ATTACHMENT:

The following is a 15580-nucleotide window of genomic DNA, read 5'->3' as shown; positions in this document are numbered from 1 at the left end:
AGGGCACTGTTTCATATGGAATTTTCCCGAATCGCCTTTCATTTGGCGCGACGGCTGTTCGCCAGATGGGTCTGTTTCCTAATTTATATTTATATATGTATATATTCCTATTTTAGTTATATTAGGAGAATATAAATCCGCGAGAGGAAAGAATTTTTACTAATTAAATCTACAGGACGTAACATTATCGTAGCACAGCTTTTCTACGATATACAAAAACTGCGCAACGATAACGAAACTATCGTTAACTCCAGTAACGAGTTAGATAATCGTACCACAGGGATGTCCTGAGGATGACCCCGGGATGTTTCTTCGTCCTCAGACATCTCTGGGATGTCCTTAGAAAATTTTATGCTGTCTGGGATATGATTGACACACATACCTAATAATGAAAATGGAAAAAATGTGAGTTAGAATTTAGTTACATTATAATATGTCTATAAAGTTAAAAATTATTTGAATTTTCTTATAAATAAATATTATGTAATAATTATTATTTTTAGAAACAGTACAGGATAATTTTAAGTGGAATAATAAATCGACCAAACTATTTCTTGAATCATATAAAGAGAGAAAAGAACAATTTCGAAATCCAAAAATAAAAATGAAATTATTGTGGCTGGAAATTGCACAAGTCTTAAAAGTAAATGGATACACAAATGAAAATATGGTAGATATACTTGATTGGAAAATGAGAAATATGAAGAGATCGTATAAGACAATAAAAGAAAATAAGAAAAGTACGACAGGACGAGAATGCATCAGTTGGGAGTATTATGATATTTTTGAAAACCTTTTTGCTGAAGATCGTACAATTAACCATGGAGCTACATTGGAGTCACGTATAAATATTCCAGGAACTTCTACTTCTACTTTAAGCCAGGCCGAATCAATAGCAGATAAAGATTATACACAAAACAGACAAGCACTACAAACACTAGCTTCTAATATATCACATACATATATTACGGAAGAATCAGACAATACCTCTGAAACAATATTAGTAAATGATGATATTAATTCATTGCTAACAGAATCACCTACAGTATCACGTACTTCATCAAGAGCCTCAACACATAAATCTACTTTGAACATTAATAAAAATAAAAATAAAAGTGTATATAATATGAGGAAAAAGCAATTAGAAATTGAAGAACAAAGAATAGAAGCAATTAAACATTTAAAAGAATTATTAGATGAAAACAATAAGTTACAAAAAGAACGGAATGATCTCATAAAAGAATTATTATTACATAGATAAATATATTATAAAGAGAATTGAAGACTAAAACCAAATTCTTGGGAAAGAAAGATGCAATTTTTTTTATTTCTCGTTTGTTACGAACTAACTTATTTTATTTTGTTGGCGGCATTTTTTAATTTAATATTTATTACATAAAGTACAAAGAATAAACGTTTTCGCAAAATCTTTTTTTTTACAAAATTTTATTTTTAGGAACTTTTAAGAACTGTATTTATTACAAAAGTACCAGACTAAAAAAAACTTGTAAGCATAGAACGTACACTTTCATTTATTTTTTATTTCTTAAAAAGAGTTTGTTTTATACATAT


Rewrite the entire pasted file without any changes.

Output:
The following is a 15580-nucleotide window of genomic DNA, read 5'->3' as shown; positions in this document are numbered from 1 at the left end:
AGGGCACTGTTTCATATGGAATTTTCCCGAATCGCCTTTCATTTGGCGCGACGGCTGTTCGCCAGATGGGTCTGTTTCCTAATTTATATTTATATATGTATATATTCCTATTTTAGTTATATTAGGAGAATATAAATCCGCGAGAGGAAAGAATTTTTACTAATTAAATCTACAGGACGTAACATTATCGTAGCACAGCTTTTCTACGATATACAAAAACTGCGCAACGATAACGAAACTATCGTTAACTCCAGTAACGAGTTAGATAATCGTACCACAGGGATGTCCTGAGGATGACCCCGGGATGTTTCTTCGTCCTCAGACATCTCTGGGATGTCCTTAGAAAATTTTATGCTGTCTGGGATATGATTGACACACATACCTAATAATGAAAATGGAAAAAATGTGAGTTAGAATTTAGTTACATTATAATATGTCTATAAAGTTAAAAATTATTTGAATTTTCTTATAAATAAATATTATGTAATAATTATTATTTTTAGAAACAGTACAGGATAATTTTAAGTGGAATAATAAATCGACCAAACTATTTCTTGAATCATATAAAGAGAGAAAAGAACAATTTCGAAATCCAAAAATAAAAATGAAATTATTGTGGCTGGAAATTGCACAAGTCTTAAAAGTAAATGGATACACAAATGAAAATATGGTAGATATACTTGATTGGAAAATGAGAAATATGAAGAGATCGTATAAGACAATAAAAGAAAATAAGAAAAGTACGACAGGACGAGAATGCATCAGTTGGGAGTATTATGATATTTTTGAAAACCTTTTTGCTGAAGATCGTACAATTAACCATGGAGCTACATTGGAGTCACGTATAAATATTCCAGGAACTTCTACTTCTACTTTAAGCCAGGCCGAATCAATAGCAGATAAAGATTATACACAAAACAGACAAGCACTACAAACACTAGCTTCTAATATATCACATACATATATTACGGAAGAATCAGACAATACCTCTGAAACAATATTAGTAAATGATGATATTAATTCATTGCTAACAGAATCACCTACAGTATCACGTACTTCATCAAGAGCCTCAACACATAAATCTACTTTGAACATTAATAAAAATAAAAATAAAAGTGTATATAATATGAGGAAAAAGCAATTAGAAATTGAAGAACAAAGAATAGAAGCAATTAAACATTTAAAAGAATTATTAGATGAAAACAATAAGTTACAAAAAGAACGGAATGATCTCATAAAAGAATTATTATTACATAGATAAATATATTATAAAGAGAATTGAAGACTAAAACCAAATTCTTGGGAAAGAAAGATGCAATTTTTTTTATTTCTCGTTTGTTACGAACTAACTTATTTTATTTTGTTGGCGGCATTTTTTAATTTAATATTTATTACATAAAGTACAAAGAATAAACGTTTTCGCAAAATCTTTTTTTTTACAAAATTTTATTTTTAGGAACTTTTAAGAACTGTATTTATTACAAAAGTACCAGACTAAAAAAAACTTGTAAGCATAGAACGTACACTTTCATTTATTTTTTATTTCTTAAAAAGAGTTTGTTTTATACATAT